State and federal law officers searching for two killers who used power tools to break out of a maximum-security prison in upstate New York poured into a small town 30 miles away Tuesday after getting a report of a possible sighting.
Dozens of officers with arms linked pushed through woods and fields in the town of Willsboro in an apparent attempt to drive their prey toward a road in a neighboring community. The road was lined with officers with rifles.
State Police Capt. John Tibbitts Jr. would not say if authorities believed they were closing in on the inmates.
The officers descended on the town just west of Lake Champlain after residents reported seeing a couple of men walking on a road late Monday during a driving rainstorm.
Authorities have fielded numerous tips since the weekend escape from the Clinton Correctional Facility in Dannemora, close to the Canadian border, but appeared to have jumped hardest on this one.
David Sweat, 34, and Richard Matt, 48, cut through a steel wall, broke through bricks and crawled through a steam pipe before emerging through a manhole outside the prison grounds.
They were discovered missing early Saturday after stuffing their beds with clothes to fool guards on their rounds and leaving behind a taunting note: "Have a nice day."
Given the meticulous planning that went into the breakout itself, there was speculation that the inmates had lined up a ride for themselves outside the prison and were long gone from the area. On Monday, authorities said the inmates could be anywhere — perhaps Canada or Mexico.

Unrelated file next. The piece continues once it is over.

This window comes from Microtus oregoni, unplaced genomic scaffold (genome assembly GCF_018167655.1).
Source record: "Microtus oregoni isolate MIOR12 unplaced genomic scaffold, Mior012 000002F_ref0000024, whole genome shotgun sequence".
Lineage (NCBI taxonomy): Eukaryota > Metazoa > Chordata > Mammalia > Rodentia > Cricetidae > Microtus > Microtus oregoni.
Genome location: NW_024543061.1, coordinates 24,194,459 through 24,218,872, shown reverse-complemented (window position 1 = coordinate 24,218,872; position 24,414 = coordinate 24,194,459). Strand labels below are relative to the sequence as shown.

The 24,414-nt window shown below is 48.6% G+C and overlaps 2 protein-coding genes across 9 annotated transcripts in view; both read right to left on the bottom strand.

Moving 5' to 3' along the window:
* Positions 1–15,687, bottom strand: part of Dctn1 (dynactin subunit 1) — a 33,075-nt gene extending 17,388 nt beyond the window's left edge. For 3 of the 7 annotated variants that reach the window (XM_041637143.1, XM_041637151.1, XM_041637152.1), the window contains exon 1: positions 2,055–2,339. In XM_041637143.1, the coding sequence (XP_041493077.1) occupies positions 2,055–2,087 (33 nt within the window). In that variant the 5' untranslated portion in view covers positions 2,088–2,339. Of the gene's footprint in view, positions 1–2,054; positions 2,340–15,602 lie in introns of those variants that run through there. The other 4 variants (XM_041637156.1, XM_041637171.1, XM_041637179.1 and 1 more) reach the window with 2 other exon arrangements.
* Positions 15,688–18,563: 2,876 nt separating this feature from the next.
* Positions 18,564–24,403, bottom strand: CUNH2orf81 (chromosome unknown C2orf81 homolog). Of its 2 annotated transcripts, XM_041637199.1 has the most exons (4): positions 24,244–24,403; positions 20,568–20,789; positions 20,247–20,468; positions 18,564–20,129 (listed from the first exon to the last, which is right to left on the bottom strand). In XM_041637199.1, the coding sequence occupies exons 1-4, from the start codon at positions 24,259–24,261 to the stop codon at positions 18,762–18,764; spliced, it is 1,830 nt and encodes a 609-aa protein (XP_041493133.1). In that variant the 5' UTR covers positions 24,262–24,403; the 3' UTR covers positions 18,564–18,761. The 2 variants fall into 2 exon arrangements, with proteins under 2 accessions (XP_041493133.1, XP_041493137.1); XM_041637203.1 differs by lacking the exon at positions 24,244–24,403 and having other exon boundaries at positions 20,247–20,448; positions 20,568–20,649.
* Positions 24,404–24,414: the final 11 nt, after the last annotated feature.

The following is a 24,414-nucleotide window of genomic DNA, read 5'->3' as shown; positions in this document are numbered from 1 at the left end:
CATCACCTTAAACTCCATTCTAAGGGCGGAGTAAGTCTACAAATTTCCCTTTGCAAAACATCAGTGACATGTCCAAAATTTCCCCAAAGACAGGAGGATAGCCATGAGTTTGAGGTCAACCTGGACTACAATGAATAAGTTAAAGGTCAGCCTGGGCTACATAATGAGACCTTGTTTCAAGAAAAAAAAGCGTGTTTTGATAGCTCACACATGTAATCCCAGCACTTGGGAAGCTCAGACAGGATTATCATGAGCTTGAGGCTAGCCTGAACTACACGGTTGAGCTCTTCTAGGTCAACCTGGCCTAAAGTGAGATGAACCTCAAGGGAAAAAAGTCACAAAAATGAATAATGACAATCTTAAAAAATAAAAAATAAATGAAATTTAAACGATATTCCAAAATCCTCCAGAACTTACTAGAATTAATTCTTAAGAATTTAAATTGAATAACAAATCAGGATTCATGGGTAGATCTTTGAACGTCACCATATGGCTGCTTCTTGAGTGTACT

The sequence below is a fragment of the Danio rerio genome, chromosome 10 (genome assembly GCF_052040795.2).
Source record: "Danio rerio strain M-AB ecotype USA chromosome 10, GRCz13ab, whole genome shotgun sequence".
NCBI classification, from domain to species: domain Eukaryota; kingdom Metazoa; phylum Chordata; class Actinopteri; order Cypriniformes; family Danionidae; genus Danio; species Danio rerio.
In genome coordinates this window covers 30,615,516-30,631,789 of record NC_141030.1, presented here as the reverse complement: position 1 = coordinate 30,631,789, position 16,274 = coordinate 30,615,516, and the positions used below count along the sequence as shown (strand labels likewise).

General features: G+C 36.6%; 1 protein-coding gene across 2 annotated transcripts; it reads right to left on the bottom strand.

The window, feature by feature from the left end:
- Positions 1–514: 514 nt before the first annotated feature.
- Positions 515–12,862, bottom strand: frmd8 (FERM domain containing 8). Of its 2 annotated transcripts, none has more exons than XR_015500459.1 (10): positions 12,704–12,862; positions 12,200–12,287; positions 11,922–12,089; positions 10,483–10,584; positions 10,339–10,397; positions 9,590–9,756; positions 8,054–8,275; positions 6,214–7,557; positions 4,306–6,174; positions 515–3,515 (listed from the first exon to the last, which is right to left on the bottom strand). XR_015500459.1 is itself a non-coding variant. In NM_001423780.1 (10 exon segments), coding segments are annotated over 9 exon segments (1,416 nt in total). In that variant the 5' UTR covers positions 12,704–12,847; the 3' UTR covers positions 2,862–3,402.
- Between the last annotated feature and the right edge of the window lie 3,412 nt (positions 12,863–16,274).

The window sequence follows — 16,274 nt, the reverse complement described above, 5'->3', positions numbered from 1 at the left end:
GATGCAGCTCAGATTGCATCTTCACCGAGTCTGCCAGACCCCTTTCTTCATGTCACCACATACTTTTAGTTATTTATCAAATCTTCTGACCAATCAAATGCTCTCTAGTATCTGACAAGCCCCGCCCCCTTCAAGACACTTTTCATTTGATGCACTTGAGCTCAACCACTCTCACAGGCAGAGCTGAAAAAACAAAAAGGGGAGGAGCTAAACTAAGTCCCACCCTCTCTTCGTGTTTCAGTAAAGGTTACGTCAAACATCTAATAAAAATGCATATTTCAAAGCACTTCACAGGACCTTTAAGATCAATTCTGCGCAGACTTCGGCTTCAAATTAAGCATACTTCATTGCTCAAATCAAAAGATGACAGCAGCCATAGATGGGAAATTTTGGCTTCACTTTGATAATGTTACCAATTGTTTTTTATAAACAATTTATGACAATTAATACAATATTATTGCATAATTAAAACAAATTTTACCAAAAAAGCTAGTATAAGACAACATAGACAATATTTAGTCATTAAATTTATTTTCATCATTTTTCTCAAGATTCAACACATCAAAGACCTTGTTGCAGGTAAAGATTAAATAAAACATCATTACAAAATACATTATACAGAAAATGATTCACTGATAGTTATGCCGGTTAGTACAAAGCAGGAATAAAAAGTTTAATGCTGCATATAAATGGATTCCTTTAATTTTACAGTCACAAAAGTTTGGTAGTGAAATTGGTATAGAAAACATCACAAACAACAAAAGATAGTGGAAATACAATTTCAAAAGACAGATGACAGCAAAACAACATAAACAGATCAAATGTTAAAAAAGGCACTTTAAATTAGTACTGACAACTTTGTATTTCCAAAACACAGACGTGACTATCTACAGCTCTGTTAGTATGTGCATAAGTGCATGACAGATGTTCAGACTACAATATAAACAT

On Tuesday, Willsboro dairy farmer George Sayward said he saw troopers parked next to his barn around 5 a.m., and they told him they were there because of a possible sighting of the convicts. Around 7 a.m., Sayward said, he heard one trooper tell another to call in 100 more men.
"The next thing I know, there were a ton of them, by the busload," Sayward said.
The escape from the 3,000-inmate state prison immediately raised suspicions the men had help on the inside.
On Tuesday, authorities questioned a civilian worker who teaches inmates how to make Metro-North Railroad uniforms as a person of interest in the escape.
A government spokesman confirmed to NBC News that investigators spoke with prison tailor shop instructor Joyce Mitchell about how Matt and Sweat broke out. The spokesman said that Mitchell is not technically in custody, but said she checked herself into a local hospital with "a case of nerves" the day the two killers carried out the brazen, movie-style escape.
Mitchell's son said Tuesday his mother would never have helped the prisoners escape.
Meanwhile, searchers from several law enforcement agencies in at least two countries continue to search for the men and run down hundreds of leads and tips about their whereabouts.
A $100,000 reward was posted over the weekend for information leading to the men's capture.
Sweat was convicted in the 2002 Broome County killing of a sheriff's deputy and was serving a sentence of life without parole.
Matt was convicted of killing a man there while on the lam after being accused of dismembering his Buffalo-area boss in 1997, the crime for which he was serving 25 years to life. Matt also escaped from prison in 1986 and was deemed so dangerous that snipers were stationed atop the courthouse during his trial for the 1997 murder.